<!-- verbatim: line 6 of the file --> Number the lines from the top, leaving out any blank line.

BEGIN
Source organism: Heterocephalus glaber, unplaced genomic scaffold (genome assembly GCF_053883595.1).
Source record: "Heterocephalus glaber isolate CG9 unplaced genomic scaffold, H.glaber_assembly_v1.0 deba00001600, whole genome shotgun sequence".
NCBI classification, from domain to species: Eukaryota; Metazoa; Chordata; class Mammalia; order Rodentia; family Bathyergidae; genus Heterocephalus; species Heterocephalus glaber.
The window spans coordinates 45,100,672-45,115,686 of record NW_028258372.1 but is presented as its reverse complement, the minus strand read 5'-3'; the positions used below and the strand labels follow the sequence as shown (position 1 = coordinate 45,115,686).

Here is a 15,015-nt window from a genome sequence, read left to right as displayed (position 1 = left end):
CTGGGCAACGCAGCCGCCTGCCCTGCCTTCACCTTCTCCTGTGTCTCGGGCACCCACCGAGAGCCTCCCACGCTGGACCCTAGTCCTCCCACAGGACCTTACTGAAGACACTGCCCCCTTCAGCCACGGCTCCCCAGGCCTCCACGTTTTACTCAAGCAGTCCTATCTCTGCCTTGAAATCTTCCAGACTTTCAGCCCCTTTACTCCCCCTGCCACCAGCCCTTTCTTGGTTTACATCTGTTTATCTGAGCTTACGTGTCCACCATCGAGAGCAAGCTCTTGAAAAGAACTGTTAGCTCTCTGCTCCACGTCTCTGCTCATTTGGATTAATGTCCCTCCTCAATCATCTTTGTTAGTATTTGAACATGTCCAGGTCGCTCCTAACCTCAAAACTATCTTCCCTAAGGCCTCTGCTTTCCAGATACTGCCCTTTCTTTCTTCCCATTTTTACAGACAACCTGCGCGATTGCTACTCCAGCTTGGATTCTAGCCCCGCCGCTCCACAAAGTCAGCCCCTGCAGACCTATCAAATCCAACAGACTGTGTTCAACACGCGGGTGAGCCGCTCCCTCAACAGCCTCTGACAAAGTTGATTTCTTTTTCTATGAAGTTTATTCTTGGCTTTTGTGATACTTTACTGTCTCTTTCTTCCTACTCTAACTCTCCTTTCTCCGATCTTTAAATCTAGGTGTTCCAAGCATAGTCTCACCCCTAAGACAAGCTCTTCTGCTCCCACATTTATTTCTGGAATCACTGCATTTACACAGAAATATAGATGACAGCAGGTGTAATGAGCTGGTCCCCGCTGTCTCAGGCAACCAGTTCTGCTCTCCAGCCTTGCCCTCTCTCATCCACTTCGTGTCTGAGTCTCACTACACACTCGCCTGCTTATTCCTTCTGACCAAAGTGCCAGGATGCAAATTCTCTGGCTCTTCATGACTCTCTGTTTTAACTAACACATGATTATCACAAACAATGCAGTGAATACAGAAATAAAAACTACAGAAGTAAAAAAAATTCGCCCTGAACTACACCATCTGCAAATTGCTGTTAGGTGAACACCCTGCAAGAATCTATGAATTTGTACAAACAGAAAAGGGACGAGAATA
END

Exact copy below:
CTGGGCAACGCAGCCGCCTGCCCTGCCTTCACCTTCTCCTGTGTCTCGGGCACCCACCGAGAGCCTCCCACGCTGGACCCTAGTCCTCCCACAGGACCTTACTGAAGACACTGCCCCCTTCAGCCACGGCTCCCCAGGCCTCCACGTTTTACTCAAGCAGTCCTATCTCTGCCTTGAAATCTTCCAGACTTTCAGCCCCTTTACTCCCCCTGCCACCAGCCCTTTCTTGGTTTACATCTGTTTATCTGAGCTTACGTGTCCACCATCGAGAGCAAGCTCTTGAAAAGAACTGTTAGCTCTCTGCTCCACGTCTCTGCTCATTTGGATTAATGTCCCTCCTCAATCATCTTTGTTAGTATTTGAACATGTCCAGGTCGCTCCTAACCTCAAAACTATCTTCCCTAAGGCCTCTGCTTTCCAGATACTGCCCTTTCTTTCTTCCCATTTTTACAGACAACCTGCGCGATTGCTACTCCAGCTTGGATTCTAGCCCCGCCGCTCCACAAAGTCAGCCCCTGCAGACCTATCAAATCCAACAGACTGTGTTCAACACGCGGGTGAGCCGCTCCCTCAACAGCCTCTGACAAAGTTGATTTCTTTTTCTATGAAGTTTATTCTTGGCTTTTGTGATACTTTACTGTCTCTTTCTTCCTACTCTAACTCTCCTTTCTCCGATCTTTAAATCTAGGTGTTCCAAGCATAGTCTCACCCCTAAGACAAGCTCTTCTGCTCCCACATTTATTTCTGGAATCACTGCATTTACACAGAAATATAGATGACAGCAGGTGTAATGAGCTGGTCCCCGCTGTCTCAGGCAACCAGTTCTGCTCTCCAGCCTTGCCCTCTCTCATCCACTTCGTGTCTGAGTCTCACTACACACTCGCCTGCTTATTCCTTCTGACCAAAGTGCCAGGATGCAAATTCTCTGGCTCTTCATGACTCTCTGTTTTAACTAACACATGATTATCACAAACAATGCAGTGAATACAGAAATAAAAACTACAGAAGTAAAAAAAATTCGCCCTGAACTACACCATCTGCAAATTGCTGTTAGGTGAACACCCTGCAAGAATCTATGAATTTGTACAAACAGAAAAGGGACGAGAATA